When hiring employees, negligent hiring practices can doom the process. Learn from your colleagues’ successes – and avoid their pitfalls.
Smart interview questions, well-written job descriptions, and sharp interviewing result in hiring employees that work out well, AND make you look good in the process.
As unemployment continues to hover near 10%, the temptation to stretch the truth on a résumé is becoming harder for desperate job-seekers to resist. That’s why experts say job applicants are doing more “creative writing” on their résumés these days. And hiring managers need to be more vigilant. Some tips:
It happens all the time: A manager decides to take a chance by hiring a marginally qualified applicant. Then, days later, it becomes clear she can’t do the job. The employer has little choice but to terminate. But then the fired employee feels she has little choice but to sue for some form of discrimination. The best way to avoid those lawsuits: Don’t count on “gut feeling” or interview skills. Run the applicant through job-specific tests.
Online social networking sites provide a variety of benefits to organizations. They can help you collect industry-based knowledge, reach new customers, build your brand and publicize your company’s name and reputation. But those benefits come with their fair share of legal risks. You need a comprehensive social media policy to guide employees on your expectations about their online behavior.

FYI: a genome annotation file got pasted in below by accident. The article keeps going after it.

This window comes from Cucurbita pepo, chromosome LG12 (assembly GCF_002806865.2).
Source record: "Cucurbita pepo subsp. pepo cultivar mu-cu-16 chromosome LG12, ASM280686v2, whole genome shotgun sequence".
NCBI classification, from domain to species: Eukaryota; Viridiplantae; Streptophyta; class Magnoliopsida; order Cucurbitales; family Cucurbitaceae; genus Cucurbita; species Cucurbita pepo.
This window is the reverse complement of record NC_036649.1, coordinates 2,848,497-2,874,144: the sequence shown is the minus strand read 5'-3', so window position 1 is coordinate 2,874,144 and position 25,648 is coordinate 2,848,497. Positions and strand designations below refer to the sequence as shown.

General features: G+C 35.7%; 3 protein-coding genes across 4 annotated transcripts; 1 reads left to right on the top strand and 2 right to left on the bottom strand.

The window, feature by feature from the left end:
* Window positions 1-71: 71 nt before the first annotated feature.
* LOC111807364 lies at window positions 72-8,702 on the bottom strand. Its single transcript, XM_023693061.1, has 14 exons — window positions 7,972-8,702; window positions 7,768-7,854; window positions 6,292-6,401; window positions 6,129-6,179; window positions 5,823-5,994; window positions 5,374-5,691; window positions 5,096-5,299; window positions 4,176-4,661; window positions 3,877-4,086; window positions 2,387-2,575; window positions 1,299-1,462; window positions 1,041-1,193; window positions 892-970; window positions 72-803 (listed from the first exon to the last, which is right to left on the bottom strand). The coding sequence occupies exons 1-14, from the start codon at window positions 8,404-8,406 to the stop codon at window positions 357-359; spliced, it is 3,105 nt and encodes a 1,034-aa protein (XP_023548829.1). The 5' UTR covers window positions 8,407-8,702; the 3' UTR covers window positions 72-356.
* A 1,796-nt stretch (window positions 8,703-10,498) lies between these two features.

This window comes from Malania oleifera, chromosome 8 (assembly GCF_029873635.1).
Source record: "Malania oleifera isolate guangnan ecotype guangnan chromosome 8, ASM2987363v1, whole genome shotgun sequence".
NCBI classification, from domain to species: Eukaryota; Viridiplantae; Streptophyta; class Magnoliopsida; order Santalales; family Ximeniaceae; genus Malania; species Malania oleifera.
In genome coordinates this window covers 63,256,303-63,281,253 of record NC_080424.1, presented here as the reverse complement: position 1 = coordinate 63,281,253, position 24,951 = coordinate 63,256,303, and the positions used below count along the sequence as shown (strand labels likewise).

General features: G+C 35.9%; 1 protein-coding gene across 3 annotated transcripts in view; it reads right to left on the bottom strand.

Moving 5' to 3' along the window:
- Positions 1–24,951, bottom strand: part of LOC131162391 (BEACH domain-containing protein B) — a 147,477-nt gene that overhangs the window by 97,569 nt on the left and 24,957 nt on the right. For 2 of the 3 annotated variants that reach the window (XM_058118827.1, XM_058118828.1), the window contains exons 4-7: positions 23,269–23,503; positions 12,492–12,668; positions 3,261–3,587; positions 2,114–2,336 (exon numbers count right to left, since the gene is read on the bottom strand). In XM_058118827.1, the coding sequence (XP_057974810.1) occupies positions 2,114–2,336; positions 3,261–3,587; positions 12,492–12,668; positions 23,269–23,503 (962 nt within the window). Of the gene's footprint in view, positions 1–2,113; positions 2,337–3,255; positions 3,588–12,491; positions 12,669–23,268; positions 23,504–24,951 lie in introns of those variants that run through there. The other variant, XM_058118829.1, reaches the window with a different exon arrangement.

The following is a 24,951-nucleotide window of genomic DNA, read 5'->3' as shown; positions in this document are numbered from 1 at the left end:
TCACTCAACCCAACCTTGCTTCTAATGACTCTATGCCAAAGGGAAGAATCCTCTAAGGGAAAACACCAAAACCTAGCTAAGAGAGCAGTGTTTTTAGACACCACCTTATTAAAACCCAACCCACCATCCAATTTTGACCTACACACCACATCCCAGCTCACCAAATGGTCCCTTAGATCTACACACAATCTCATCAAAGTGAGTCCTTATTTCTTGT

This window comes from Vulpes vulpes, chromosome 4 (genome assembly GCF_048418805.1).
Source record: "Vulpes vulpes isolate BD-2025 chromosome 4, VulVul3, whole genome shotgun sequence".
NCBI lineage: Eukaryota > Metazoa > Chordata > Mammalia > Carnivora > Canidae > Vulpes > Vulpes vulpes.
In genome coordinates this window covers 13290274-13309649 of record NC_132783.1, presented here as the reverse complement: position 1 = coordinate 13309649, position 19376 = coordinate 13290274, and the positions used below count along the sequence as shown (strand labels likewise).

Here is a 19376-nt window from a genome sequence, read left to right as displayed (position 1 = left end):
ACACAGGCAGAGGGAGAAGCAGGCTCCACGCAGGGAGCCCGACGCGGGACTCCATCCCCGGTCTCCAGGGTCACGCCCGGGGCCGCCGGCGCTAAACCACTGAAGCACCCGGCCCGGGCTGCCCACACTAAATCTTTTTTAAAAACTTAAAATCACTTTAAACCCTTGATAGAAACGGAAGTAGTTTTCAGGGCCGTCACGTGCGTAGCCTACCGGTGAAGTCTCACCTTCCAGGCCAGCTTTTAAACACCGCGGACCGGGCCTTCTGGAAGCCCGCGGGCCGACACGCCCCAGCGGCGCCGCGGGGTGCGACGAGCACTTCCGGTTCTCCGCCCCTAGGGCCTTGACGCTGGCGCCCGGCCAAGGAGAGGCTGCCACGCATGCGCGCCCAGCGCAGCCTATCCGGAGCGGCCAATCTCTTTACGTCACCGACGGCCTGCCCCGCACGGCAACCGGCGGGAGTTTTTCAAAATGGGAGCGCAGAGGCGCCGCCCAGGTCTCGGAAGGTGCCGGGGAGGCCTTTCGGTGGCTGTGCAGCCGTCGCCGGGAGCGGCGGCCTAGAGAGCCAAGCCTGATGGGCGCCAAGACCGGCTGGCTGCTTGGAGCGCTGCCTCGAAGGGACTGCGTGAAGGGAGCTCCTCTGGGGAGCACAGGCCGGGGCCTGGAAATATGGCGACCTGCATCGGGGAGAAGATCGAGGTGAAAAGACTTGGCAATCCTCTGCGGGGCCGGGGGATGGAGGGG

When drug abuse isn’t an obvious problem in the workplace, it’s easy for employers to develop a cavalier attitude about it. That’s not smart. It’s in your best interest to detect employee drug abuse early and root it out immediately. Keeping your workplace drug-free means knowing how to spot the problem and effectively respond to it—without violating employees’ legal rights and creating legal liability.
As unemployment continues to hover near 10%, the temptation to stretch the truth on a résumé is becoming harder for desperate job-seekers to resist. That’s why experts say job applicants are doing more “creative writing” on their résumés these days. And hiring managers need to be more vigilant.
The risk isn’t new—e-mail has been around for a while. But managers and supervisors still continue to play fast and loose with their e-comments. E-mail messages are increasingly finding their way into employment-law court battles. Remind managers in the hiring process that it’s typically better to pick up the phone or walk down the hall to discuss a candidate than it is to send an e-mail.